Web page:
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The Statesman

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    Jorge Cham Comes to SBU

    Jorge Cham received a warm welcome Mar. 14 when about 250 people, mostly graduate students, descended on the Wang Center to hear his speech on procrastination. Cham, whose speech focused on the life of graduate students as portrayed in his popular comic series, “Piled Higher and Deeper,” kept the audience clutching their chests with laughter for the entire one-hour long lecture.

    “I liked the interplay of humor and [advice]. It made it fun,” said Tom Balcerski, a first-year graduate student at SBU. “I think Stony Brook did something good for once. It was a very fun event for grad students.”

    Cham jump-started the packed lecture at 3:06 p.m. with a wholehearted, drawn out, “Hey,” at which the audience immediately started laughing.

    As he started the lecture, his PowerPoint presentation already running, he described what, to him, grad student life was really like. “You feel like you’re frantically running all the time, like you’re not getting anywhere. Meanwhile, much more intelligent people are stamping you down.”

    His statement summarized what the rest of the lecture was going to comprise of: information, graduate students and jokes.

    Cham, obtained his doctorate in Mechanical Engineering from Stanford University, is currently the writer and artist of “Piled Higher and Deeper”, a comic strip that, he said on his website, “[is] about life, or the lack thereof, in academia.”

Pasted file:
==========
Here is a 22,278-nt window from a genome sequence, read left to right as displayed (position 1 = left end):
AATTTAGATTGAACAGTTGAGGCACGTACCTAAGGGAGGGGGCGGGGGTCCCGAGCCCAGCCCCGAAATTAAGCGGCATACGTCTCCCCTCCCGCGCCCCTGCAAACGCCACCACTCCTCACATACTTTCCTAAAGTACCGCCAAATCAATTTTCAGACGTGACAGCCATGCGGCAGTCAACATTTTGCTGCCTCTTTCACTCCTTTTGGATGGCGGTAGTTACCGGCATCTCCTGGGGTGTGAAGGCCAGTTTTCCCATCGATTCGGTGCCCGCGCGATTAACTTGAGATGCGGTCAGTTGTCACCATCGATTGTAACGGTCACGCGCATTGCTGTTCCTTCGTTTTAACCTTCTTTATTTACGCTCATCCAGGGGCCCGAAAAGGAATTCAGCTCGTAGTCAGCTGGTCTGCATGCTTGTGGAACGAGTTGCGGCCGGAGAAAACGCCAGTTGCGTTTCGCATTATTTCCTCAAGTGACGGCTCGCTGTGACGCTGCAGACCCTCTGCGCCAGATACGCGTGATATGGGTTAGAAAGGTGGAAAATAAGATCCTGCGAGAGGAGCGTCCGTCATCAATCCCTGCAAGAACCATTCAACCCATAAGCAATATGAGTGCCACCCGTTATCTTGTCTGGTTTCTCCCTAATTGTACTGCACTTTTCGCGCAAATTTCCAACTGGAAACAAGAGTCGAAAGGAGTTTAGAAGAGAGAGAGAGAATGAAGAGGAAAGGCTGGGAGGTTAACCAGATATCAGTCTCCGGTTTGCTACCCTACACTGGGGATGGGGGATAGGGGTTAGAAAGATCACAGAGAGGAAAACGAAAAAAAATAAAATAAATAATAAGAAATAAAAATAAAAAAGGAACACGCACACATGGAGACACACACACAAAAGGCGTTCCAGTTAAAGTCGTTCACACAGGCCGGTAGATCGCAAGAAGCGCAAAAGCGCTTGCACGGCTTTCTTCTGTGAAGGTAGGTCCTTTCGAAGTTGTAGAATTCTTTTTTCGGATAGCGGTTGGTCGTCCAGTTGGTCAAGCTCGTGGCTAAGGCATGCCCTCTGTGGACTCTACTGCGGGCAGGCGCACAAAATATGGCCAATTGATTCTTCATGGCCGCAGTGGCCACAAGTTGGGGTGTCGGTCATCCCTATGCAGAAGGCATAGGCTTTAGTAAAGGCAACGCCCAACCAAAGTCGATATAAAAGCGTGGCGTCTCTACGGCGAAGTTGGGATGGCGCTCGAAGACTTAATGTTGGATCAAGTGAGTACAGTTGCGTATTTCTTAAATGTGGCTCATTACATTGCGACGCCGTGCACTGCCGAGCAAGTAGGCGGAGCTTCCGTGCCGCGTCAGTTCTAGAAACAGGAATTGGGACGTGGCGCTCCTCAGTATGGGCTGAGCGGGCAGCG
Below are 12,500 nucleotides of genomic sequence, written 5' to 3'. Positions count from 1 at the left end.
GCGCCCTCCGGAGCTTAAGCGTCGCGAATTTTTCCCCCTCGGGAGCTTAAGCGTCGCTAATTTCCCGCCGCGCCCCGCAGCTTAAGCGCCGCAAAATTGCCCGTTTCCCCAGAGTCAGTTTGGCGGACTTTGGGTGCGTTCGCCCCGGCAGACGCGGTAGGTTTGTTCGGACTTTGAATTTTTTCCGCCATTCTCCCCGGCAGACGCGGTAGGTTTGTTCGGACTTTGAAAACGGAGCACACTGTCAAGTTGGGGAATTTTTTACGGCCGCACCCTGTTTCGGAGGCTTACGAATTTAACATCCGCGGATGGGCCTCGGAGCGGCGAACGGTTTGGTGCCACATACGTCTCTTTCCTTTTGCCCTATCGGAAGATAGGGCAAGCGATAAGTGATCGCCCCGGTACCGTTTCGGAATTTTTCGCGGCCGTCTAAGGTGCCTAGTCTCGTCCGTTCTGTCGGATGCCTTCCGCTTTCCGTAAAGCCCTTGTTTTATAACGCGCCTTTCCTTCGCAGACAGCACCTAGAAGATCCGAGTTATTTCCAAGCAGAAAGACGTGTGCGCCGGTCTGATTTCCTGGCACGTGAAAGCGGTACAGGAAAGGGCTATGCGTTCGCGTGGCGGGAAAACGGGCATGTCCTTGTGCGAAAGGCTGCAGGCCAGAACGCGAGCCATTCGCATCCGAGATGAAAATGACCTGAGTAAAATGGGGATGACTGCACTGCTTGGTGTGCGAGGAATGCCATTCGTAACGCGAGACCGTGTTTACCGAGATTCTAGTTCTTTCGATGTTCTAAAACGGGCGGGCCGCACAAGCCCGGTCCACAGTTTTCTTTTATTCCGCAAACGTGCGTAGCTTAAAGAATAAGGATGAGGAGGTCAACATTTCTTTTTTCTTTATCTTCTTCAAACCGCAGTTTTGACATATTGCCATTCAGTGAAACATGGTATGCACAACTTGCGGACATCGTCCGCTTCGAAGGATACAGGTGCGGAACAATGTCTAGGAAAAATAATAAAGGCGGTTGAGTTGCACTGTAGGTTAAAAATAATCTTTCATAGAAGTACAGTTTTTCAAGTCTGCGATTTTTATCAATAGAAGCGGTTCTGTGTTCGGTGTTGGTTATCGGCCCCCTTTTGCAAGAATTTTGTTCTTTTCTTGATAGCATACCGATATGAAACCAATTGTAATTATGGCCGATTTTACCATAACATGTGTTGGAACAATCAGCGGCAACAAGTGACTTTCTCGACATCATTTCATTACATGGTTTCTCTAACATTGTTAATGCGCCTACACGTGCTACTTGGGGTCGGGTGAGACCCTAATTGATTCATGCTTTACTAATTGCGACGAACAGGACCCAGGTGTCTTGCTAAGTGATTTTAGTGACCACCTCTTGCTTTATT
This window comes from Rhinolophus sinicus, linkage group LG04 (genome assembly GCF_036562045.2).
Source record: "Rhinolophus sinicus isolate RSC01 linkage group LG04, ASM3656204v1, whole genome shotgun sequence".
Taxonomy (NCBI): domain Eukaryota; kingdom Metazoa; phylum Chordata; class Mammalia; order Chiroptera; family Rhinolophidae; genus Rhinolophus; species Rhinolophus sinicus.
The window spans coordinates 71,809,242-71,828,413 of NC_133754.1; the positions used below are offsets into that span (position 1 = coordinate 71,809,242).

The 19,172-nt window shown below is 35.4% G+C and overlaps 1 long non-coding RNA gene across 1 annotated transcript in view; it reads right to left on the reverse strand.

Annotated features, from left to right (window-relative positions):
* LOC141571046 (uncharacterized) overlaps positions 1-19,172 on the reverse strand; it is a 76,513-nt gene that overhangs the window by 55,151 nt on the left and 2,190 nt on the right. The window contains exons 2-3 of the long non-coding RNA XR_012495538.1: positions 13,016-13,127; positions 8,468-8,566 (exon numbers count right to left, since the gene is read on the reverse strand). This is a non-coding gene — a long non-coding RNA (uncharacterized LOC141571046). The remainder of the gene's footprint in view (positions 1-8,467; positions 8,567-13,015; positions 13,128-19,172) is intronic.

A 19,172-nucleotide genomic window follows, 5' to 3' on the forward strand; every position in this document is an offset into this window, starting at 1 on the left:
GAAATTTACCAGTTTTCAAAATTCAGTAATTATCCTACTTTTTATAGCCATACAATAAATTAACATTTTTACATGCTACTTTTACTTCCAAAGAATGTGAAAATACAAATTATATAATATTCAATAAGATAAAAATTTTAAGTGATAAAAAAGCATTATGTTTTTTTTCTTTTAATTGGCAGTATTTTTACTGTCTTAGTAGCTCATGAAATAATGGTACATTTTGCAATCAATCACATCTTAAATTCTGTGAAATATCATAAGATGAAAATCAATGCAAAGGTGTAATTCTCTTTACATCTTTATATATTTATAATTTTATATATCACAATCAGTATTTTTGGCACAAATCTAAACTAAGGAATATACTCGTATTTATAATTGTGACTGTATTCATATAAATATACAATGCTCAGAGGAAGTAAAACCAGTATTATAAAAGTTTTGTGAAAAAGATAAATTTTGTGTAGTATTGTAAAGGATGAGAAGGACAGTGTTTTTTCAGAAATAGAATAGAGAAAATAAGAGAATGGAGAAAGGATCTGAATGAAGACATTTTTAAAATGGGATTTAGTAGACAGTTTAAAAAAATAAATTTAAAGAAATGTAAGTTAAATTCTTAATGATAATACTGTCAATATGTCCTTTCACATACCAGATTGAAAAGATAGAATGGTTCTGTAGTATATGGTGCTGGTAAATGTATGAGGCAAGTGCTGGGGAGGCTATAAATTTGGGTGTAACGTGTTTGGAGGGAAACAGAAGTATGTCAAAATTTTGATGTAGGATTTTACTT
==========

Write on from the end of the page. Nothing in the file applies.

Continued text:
His comic, whose abbreviated name spells PhD, is read by hundreds of thousands graduate students in countries all across the globe, he showed in his presentation.

    In the lecture, flipping through comic after comic, Cham taught the audience about the, “strange creature that is called the grad student.” He explained how they all feel weary of explaining to people why they’re still in school during their mid to late 20s, how, as teaching assistants, they get paid salaries almost identical to that of people working in McDonalds, and how the graduate dorm is more or less like camping outside.

    Procrastination came in later during the lecture when Cham said, “Procrastination is not the same as laziness. Laziness is not wanting to do something.” He continued, “But procrastination is not wanting to do something?now.”

    Cham urged the grad students in the audience to relax, enjoy their time at grad school, and of course, procrastinate. And by “procrastinate,” he didn’t mean anything negative.

    He said, “Procrastination is what you do when you do what you want to do.”

    “What I got out of his message was that some level of procrastination is to be expected in the Ph.D.,” Nina Maung-Gaona, assistant dean for Diversity, the Graduate School Turner Fellowship and NSF-AGEP Programs, said. “It isn’t necessary to beat yourself up for taking time out to breathe because some of your best ideas may come to you when you least expect it.”

    Maung-Gaona said the Center for Inclusive Education, one of the sponsors of Cham’s lecture, chose to invite him to provide grad students at SBU with an experience that was both a “great stress reliever” and “special bonding experience.”

    She continued, “The Center for Inclusive Education was established to provide access and opportunities to [the] historically underrepresented minority and otherwise disadvantaged graduate students in an effort to diversify the graduate enterprise.”

    Ending his lecture, Cham said, “Grad school is a state of mind? preferably sleeping.”

    His lecture was attended by over 250 people, and according to Maung-Gaona, his books were sold out at the campus bookstore. If his talk were to be judged by how much the audience laughed, then it was, undoubtedly, a success.

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